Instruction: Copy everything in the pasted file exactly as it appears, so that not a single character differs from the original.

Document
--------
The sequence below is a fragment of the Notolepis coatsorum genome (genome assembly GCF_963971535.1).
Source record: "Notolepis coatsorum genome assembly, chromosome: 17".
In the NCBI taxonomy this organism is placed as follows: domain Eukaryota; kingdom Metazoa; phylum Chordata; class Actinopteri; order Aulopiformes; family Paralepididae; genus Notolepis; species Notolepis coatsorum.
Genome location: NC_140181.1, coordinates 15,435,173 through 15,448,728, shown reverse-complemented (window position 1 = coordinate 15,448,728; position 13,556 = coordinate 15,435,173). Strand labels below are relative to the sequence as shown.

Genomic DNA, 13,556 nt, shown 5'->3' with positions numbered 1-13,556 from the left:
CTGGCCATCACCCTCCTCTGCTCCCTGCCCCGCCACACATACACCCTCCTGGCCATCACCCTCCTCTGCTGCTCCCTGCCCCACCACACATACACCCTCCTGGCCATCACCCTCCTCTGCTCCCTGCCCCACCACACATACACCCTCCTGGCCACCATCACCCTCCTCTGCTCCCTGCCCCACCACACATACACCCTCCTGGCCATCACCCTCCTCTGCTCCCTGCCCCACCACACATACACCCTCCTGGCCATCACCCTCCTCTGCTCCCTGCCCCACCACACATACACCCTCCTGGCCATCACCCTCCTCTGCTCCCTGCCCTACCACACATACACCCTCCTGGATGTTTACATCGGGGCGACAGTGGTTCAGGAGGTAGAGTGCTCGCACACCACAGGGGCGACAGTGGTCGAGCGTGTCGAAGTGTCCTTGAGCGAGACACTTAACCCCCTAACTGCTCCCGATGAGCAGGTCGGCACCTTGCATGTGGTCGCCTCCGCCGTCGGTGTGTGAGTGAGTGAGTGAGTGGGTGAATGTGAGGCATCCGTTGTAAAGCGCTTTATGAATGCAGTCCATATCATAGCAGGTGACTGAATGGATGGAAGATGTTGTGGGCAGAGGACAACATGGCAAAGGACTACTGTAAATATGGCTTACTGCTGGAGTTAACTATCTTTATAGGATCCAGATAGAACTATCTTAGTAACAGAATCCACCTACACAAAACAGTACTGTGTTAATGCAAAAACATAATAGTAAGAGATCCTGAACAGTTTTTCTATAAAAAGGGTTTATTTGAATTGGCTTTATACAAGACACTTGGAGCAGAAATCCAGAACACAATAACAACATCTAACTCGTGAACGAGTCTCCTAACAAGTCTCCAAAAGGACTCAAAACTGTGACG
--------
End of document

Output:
The sequence below is a fragment of the Notolepis coatsorum genome (genome assembly GCF_963971535.1).
Source record: "Notolepis coatsorum genome assembly, chromosome: 17".
In the NCBI taxonomy this organism is placed as follows: domain Eukaryota; kingdom Metazoa; phylum Chordata; class Actinopteri; order Aulopiformes; family Paralepididae; genus Notolepis; species Notolepis coatsorum.
Genome location: NC_140181.1, coordinates 15,435,173 through 15,448,728, shown reverse-complemented (window position 1 = coordinate 15,448,728; position 13,556 = coordinate 15,435,173). Strand labels below are relative to the sequence as shown.

Genomic DNA, 13,556 nt, shown 5'->3' with positions numbered 1-13,556 from the left:
CTGGCCATCACCCTCCTCTGCTCCCTGCCCCGCCACACATACACCCTCCTGGCCATCACCCTCCTCTGCTGCTCCCTGCCCCACCACACATACACCCTCCTGGCCATCACCCTCCTCTGCTCCCTGCCCCACCACACATACACCCTCCTGGCCACCATCACCCTCCTCTGCTCCCTGCCCCACCACACATACACCCTCCTGGCCATCACCCTCCTCTGCTCCCTGCCCCACCACACATACACCCTCCTGGCCATCACCCTCCTCTGCTCCCTGCCCCACCACACATACACCCTCCTGGCCATCACCCTCCTCTGCTCCCTGCCCTACCACACATACACCCTCCTGGATGTTTACATCGGGGCGACAGTGGTTCAGGAGGTAGAGTGCTCGCACACCACAGGGGCGACAGTGGTCGAGCGTGTCGAAGTGTCCTTGAGCGAGACACTTAACCCCCTAACTGCTCCCGATGAGCAGGTCGGCACCTTGCATGTGGTCGCCTCCGCCGTCGGTGTGTGAGTGAGTGAGTGAGTGGGTGAATGTGAGGCATCCGTTGTAAAGCGCTTTATGAATGCAGTCCATATCATAGCAGGTGACTGAATGGATGGAAGATGTTGTGGGCAGAGGACAACATGGCAAAGGACTACTGTAAATATGGCTTACTGCTGGAGTTAACTATCTTTATAGGATCCAGATAGAACTATCTTAGTAACAGAATCCACCTACACAAAACAGTACTGTGTTAATGCAAAAACATAATAGTAAGAGATCCTGAACAGTTTTTCTATAAAAAGGGTTTATTTGAATTGGCTTTATACAAGACACTTGGAGCAGAAATCCAGAACACAATAACAACATCTAACTCGTGAACGAGTCTCCTAACAAGTCTCCAAAAGGACTCAAAACTGTGACG